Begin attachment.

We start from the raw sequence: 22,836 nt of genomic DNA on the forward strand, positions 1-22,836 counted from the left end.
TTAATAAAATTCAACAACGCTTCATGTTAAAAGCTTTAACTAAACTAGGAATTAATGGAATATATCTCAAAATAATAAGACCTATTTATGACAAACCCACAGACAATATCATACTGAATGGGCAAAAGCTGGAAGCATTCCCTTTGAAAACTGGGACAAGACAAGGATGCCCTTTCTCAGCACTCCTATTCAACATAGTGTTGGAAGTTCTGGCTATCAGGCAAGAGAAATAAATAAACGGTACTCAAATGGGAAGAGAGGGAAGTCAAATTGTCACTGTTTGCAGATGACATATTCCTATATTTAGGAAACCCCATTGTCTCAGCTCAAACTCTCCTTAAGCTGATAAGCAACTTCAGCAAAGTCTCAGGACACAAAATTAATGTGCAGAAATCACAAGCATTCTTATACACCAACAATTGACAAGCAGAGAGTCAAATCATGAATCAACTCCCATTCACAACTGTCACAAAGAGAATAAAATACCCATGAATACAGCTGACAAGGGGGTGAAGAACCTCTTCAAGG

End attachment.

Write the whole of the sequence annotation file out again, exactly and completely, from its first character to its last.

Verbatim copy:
We start from the raw sequence: 22,836 nt of genomic DNA on the forward strand, positions 1-22,836 counted from the left end.
TTAATAAAATTCAACAACGCTTCATGTTAAAAGCTTTAACTAAACTAGGAATTAATGGAATATATCTCAAAATAATAAGACCTATTTATGACAAACCCACAGACAATATCATACTGAATGGGCAAAAGCTGGAAGCATTCCCTTTGAAAACTGGGACAAGACAAGGATGCCCTTTCTCAGCACTCCTATTCAACATAGTGTTGGAAGTTCTGGCTATCAGGCAAGAGAAATAAATAAACGGTACTCAAATGGGAAGAGAGGGAAGTCAAATTGTCACTGTTTGCAGATGACATATTCCTATATTTAGGAAACCCCATTGTCTCAGCTCAAACTCTCCTTAAGCTGATAAGCAACTTCAGCAAAGTCTCAGGACACAAAATTAATGTGCAGAAATCACAAGCATTCTTATACACCAACAATTGACAAGCAGAGAGTCAAATCATGAATCAACTCCCATTCACAACTGTCACAAAGAGAATAAAATACCCATGAATACAGCTGACAAGGGGGTGAAGAACCTCTTCAAGG